They are citizens too, and they are not above the law. I think that's -- I know from talking to people and from polling, that's the strongest argument the Democrats have, is that no one's above the law in this country.

HILL: So going through that long list that you just gave us, right, Secretary Pompeo, Mick Mulvaney, Rick Perry, John Bolton, the president, as we know, earlier today saying, look, I would be totally fine. They can all testify.

Raise your hand if you believe the president actually wants current and former officials to in fact testify?

SEUNG MIN KIM, CNN POLITICAL ANALYST: I think we're all sitting on our hands.

(LAUGHTER) HILL: It's the opposite of yes, exactly, and which is interesting, too, because we know -- I mean, sometimes, you feel silly having these conversations, but it's important to point it out.

If the president did in fact really want them to, he could absolutely give them the green light.

KIM: Exactly.

I mean, we saw what the strategy was going forward when White House counsel Pat Cipollone wrote that eight-page letter declaring that the White House would not cooperate with this, and that has been the steady track all the entire impeachment inquiry.

And I think that's why, despite this very favorable ruling that we saw from the district court yesterday involving the former White House counsel, Don McGahn, saying he does have to testify in the separate matter, you're going to continue to see appeals from the administration.

We just saw the DOJ filed the formal appeal earlier today. And Democrats have made it adamantly clear that anything that slows down this timetable -- we got a first Judiciary hearing coming up next -- on December 4 -- they are not going to entertain that.

They can continue the investigation. But right now Pelosi and Adam Schiff and the leadership have an ambitious timeline. They do want to get this done by Christmas. And Pelosi has said over and over she does not want to be at the mercy of the courts.

HILL: It's also fascinating too when we heard Secretary Pompeo was asked earlier today about testifying. This was his response.


MIKE POMPEO, U.S. SECRETARY OF STATE: When the time is right, all good things happen.



HILL: There's a little laugh. I'm not sure if that's a little smirk. I'm not sure what he's getting out there, how we're supposed to read it.

LAURA BARRON-LOPEZ, CNN POLITICAL ANALYST: I mean, I wouldn't bet on Pompeo testifying, because, just as Seung Min said, it has been a pattern from the White House. We do not want to cooperate, and we don't plan on cooperating.

And Democrats are not going to hold up this process that they have started. And we still don't even know whether or not the articles that Judiciary is drafting up will be beyond the Ukraine investigation or not. There's a potential -- we have heard from some Democrats that they

will have the articles be focused on Ukraine, and then in the report that Judiciary ultimately releases, they will mention the other misdeeds that Trump has committed, that they feel he's committed while in the White House.

STEEL: Well, and it's not like if you pass articles of impeachment, it's a one-shot weapon.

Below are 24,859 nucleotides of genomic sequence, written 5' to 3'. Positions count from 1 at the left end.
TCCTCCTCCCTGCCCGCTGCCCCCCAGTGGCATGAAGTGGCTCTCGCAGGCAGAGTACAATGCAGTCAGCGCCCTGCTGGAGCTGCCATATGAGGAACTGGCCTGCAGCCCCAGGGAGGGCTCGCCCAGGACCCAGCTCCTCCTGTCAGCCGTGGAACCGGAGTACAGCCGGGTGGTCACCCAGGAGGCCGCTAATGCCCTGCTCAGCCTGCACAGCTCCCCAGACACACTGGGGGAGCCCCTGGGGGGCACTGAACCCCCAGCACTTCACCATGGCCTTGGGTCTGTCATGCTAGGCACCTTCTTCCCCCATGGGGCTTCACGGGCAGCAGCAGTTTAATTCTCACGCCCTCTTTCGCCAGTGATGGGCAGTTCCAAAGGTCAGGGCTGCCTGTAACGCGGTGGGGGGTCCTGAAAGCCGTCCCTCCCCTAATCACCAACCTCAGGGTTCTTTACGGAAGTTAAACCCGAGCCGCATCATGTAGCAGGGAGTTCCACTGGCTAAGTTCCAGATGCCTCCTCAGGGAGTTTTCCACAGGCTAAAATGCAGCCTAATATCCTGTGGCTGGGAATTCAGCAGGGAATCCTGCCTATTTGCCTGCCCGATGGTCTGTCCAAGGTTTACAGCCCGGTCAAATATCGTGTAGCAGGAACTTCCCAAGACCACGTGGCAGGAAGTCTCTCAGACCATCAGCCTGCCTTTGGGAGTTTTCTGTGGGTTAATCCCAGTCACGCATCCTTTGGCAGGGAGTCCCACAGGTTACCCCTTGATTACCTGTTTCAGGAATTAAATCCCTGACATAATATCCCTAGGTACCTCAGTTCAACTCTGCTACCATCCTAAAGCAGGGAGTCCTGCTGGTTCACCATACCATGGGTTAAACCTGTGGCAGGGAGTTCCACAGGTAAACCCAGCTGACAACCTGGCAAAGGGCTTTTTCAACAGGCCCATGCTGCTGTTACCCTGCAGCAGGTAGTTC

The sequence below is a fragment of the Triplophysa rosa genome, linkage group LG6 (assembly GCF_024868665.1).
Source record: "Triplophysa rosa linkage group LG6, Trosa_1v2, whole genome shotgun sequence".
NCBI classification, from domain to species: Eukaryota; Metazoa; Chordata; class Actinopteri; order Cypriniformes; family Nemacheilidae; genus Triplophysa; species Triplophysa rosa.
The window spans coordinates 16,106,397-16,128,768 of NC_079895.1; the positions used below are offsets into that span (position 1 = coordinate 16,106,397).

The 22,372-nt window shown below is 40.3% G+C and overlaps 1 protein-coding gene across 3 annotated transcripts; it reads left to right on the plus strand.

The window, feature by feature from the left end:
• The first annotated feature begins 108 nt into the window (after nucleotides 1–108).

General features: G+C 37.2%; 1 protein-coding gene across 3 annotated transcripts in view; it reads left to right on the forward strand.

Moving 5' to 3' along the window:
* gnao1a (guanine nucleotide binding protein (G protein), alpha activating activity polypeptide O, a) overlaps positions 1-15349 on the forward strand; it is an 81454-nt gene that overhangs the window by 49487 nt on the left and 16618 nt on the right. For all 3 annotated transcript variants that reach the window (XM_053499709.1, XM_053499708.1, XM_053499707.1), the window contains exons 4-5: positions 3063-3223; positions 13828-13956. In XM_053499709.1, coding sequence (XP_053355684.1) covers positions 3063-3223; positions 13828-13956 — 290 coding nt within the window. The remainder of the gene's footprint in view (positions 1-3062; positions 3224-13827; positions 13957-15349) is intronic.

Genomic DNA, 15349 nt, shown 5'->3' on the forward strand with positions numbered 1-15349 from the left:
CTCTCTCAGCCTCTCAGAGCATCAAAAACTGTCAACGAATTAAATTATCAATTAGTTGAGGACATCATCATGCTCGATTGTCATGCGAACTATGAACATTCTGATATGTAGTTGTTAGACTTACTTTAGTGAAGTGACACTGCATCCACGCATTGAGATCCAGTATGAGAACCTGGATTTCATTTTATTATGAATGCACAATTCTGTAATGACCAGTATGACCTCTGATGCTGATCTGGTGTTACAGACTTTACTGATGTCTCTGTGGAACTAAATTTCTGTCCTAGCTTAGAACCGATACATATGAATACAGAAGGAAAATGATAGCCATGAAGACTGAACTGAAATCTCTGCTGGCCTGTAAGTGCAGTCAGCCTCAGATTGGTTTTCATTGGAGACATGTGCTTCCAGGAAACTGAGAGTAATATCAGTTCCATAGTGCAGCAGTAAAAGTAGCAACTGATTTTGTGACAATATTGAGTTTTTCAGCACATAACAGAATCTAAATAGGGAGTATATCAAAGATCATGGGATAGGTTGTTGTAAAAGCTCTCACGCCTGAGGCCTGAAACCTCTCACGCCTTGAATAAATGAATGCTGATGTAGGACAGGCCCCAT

The Democrats will continue to -- it's not like they go back to renaming post offices and designating rivers as wild and scenic and doing the other things that House routinely does. They will continue to investigate. And as shoes continue to drop, they may come back and get another bite of the apple.

BEGALA: I think it's a very good point.

The old prizefighter Joe Louis, they asked him why he kept fighting when he was past his prime. He said fighters fight. Criminals commit crimes. OK, Donald Trump's a one-man crime spree. He's going to continue.

He apparently called Ukrainian president the day after Mueller testified, and sought more interference in an American election. This is not his last impeachable offense, I guarantee you.

So, yes, this is just going to go on as long as he's our president.

HILL: There is the question which, Laura, which you just brought up, that we're hearing from sources that they may look at, right, adding in other articles, obstruction of justice, as laid out in the Mueller report.

And there is some pushback within the Democratic Party and among lawmakers that there is concern there as to whether or not that's a smart road to take.

STEEL: Well, I think there's two issues here.

One is, impeachment a good vote for House Democrats? There are 31 House Democrats sitting in seats the president won in 2016, half of them in seats the president won big. Two Democrats voted against opening this impeachment inquiry in the first place. I think that number will probably grow when it comes to convict -- when it comes to sending these counts to the Senate.

At the same time, and obstruction count is probably one of the strongest legs they have to stand on, given the stonewalling strategy that we have seen from this administration. Congress needs to assert its Article 1 responsibilities here and stand up to this administration.

KIM: I want to point out, though, whether it's a smart strategy to expand the impeachment issue or not, it wasn't the release of the Mueller report or the Mueller testimony that pushed Speaker Pelosi and those moderate Democrats over the edge in favoring the impeachment inquiry. It was the whole Ukraine matter.

It wasn't -- again, despite everything that was laid out in the lengthy Mueller report, it was the Ukraine matter that got those moderate national security-minded Republicans to write an op-ed together, saying, we need to start this impeachment inquiry.

So I think, if and when this debate continues to escalate about whether you add in all those other issues, I think that's going to be a very heated debate in the caucus.

HILL: And there is a good chance at that.